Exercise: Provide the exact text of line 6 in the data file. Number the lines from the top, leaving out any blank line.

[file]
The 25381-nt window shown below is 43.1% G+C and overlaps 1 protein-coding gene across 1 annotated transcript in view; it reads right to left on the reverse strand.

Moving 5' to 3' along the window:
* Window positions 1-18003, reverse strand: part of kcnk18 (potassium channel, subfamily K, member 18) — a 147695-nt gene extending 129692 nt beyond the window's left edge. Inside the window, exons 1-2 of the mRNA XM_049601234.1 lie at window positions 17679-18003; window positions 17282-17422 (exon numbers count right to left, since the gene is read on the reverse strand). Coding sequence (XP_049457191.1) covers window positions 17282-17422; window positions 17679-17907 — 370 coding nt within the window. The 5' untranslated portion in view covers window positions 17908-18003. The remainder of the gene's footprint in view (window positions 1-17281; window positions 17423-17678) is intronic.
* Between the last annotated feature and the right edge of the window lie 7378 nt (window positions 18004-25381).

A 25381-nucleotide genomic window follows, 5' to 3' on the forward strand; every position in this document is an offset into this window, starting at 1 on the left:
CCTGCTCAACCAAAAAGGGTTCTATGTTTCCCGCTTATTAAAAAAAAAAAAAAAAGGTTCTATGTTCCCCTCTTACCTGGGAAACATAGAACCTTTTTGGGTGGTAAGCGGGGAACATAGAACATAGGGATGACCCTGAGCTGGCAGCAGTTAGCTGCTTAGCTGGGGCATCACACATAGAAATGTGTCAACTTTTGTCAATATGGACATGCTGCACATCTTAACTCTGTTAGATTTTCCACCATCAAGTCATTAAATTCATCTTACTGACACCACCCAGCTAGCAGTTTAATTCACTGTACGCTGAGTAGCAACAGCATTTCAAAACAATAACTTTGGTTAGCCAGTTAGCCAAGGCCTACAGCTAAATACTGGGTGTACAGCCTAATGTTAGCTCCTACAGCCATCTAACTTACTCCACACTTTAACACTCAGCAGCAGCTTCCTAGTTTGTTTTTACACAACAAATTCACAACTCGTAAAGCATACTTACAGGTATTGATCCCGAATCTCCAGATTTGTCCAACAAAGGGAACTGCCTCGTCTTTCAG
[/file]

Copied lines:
CCTGCTCAACCAAAAAGGGTTCTATGTTTCCCGCTTATTAAAAAAAAAAAAAAAAGGTTCTATGTTCCCCTCTTACCTGGGAAACATAGAACCTTTTTGGGTGGTAAGCGGGGAACATAGAACATAGGGATGACCCTGAGCTGGCAGCAGTTAGCTGCTTAGCTGGGGCATCACACATAGAAATGTGTCAACTTTTGTCAATATGGACATGCTGCACATCTTAACTCTGTTAGATTTTCCACCATCAAGTCATTAAATTCATCTTACTGACACCACCCAGCTAGCAGTTTAATTCACTGTACGCTGAGTAGCAACAGCATTTCAAAACAATAACTTTGGTTAGCCAGTTAGCCAAGGCCTACAGCTAAATACTGGGTGTACAGCCTAATGTTAGCTCCTACAGCCATCTAACTTACTCCACACTTTAACACTCAGCAGCAGCTTCCTAGTTTGTTTTTACACAACAAATTCACAACTCGTAAAGCATACTTACAGGTATTGATCCCGAATCTCCAGATTTGTCCAACAAAGGGAACTGCCTCGTCTTTCAG